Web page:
Ofelt is right. It is absurd to link bars to a spike in assaults and robberies on Capitol Hill, because assaults and robberies on Capitol Hill aren’t rising.

They’re going down.

Crime statistics from the Seattle Police Department, which track crimes monthly and are broken down by police beat, disprove the claims being made by Carr’s office. Comparing the most recent three-month period for which data is available—May through July of 2009—to the same three-month period last year shows no spike in assaults or robberies. In the three beats that include the Pike/Pine corridor and much of Capitol Hill and First Hill—within roughly a mile of all the bars in question—assaults dropped from 121 in 2008 to 119 in 2009. Robberies dropped from 23 to 21. Assaults and robberies are down or flat across all of Capitol Hill. Those aren’t significant declines, but they demonstrate the claims being made by Carr’s office are false.

When specifically asked where their figures are coming from, Milnor said, “This is just a general overview of what officers are seeing… I don’t have the exact dates.”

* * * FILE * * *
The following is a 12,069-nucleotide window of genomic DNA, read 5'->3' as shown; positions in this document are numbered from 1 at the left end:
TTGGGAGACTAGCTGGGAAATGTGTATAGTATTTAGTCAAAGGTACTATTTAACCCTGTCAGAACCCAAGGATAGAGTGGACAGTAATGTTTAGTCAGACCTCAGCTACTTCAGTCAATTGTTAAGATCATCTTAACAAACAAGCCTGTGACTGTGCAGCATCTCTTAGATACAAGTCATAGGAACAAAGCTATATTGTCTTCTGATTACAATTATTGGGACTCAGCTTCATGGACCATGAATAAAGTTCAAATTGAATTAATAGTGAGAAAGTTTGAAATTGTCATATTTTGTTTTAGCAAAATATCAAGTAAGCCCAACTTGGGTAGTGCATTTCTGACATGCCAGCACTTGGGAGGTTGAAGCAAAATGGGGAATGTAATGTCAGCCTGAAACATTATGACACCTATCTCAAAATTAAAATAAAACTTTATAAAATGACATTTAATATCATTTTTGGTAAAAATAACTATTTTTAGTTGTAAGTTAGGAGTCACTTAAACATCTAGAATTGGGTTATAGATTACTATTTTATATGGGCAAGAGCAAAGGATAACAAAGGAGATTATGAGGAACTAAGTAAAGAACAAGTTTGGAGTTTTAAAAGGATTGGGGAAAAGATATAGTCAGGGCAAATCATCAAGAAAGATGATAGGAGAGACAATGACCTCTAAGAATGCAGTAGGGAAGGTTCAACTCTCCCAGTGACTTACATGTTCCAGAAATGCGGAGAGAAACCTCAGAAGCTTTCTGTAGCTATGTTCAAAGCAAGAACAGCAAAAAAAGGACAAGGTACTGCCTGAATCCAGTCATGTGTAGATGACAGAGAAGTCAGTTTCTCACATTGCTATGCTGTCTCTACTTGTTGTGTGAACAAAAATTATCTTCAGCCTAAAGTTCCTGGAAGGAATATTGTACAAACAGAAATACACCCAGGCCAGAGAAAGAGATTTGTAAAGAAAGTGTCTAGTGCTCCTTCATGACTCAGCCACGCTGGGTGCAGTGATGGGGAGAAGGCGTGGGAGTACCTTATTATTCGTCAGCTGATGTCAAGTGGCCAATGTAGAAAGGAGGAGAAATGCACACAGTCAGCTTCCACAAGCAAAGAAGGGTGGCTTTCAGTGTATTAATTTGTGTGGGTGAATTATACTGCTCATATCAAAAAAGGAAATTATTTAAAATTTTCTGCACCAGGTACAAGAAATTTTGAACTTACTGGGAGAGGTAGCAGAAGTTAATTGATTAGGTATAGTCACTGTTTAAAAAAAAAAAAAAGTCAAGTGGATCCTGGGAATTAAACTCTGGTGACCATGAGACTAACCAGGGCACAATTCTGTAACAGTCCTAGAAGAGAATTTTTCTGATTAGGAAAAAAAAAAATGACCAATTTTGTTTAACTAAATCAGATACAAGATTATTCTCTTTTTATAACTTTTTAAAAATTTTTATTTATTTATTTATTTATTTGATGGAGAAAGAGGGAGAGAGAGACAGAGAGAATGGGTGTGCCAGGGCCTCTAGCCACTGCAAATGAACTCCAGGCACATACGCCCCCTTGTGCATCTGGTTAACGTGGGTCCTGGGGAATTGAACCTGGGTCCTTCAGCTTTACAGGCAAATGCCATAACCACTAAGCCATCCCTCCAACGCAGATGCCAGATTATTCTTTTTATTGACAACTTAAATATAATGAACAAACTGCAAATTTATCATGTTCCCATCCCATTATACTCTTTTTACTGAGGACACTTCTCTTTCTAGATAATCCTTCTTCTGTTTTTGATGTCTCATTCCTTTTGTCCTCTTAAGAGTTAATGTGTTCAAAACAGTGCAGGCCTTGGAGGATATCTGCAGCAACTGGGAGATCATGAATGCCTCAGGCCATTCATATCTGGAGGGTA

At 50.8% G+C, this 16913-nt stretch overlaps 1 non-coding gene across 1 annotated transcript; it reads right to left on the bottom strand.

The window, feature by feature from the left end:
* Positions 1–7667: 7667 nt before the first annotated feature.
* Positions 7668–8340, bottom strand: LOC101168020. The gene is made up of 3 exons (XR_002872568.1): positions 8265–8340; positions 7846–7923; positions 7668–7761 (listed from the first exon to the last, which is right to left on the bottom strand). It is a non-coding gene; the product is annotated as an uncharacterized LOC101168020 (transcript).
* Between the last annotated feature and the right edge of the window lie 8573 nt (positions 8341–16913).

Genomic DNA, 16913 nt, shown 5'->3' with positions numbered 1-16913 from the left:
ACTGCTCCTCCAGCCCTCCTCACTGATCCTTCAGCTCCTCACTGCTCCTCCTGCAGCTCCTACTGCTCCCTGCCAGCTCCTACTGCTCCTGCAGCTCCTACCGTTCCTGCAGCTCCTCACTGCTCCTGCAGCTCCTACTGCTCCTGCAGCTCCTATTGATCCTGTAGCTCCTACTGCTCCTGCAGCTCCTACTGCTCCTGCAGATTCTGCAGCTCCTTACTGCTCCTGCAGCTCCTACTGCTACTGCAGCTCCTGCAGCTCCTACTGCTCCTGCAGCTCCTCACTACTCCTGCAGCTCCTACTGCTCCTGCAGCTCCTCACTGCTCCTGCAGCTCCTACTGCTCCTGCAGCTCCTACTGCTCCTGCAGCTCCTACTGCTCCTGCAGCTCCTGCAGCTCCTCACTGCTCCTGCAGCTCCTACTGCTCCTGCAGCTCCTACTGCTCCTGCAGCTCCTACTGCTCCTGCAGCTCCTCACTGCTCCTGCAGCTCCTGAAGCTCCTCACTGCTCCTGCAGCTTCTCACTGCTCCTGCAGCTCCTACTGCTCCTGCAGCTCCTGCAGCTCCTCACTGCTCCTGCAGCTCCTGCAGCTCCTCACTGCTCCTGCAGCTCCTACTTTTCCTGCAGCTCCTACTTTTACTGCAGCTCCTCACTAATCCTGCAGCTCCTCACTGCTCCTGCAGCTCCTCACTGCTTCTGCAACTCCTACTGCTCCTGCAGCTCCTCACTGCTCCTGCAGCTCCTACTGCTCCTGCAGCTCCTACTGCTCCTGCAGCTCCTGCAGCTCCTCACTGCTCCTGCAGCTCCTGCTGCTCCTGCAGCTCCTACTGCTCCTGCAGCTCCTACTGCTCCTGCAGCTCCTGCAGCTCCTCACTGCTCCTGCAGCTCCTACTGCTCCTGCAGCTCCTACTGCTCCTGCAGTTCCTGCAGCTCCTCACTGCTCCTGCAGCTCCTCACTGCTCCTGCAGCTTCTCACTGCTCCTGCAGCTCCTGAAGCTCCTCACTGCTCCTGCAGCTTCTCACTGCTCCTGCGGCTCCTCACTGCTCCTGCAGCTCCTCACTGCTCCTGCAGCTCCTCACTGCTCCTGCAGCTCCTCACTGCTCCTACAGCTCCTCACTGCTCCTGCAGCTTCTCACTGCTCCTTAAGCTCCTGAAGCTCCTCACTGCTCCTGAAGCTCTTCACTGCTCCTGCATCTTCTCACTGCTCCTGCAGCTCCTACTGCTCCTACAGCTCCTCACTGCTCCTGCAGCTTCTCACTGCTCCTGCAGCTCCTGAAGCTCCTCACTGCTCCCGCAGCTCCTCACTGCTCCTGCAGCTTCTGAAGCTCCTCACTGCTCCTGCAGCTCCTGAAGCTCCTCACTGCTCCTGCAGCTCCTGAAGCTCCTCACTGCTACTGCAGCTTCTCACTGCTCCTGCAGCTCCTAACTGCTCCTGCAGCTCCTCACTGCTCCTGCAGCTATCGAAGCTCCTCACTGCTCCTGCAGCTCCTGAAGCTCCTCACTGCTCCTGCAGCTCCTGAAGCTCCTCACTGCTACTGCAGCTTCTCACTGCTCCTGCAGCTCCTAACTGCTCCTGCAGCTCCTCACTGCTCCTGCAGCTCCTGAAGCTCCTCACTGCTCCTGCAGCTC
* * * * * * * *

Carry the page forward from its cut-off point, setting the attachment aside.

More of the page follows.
“She’s in the fucking city attorney’s office making policy in the East Precinct, and she doesn’t know the crime stats that she’s basing policy on?” says David Meinert, a nightlife advocate and producer of the Capitol Hill Block Party.

To find out what the police might be “seeing,” I called the SPD four times and asked for any accounts of overservice being linked to violent crime near the bars and clubs on Capitol Hill. The first officer I spoke to told me that the crime statistics I had were the only reliable data. (“Those are the facts.”) When asked if there was any anecdotal evidence of crime related to these bars—anything that would support Carr and Milnor’s claims—the officer told me that “anecdotes are inconclusive.” Each time I called police, I asked to speak to an officer in the East Precinct familiar with bar-related violence. Each time, officers said they would call back. In five days, no officers returned calls with alternative crime data or information about crime on Capitol Hill.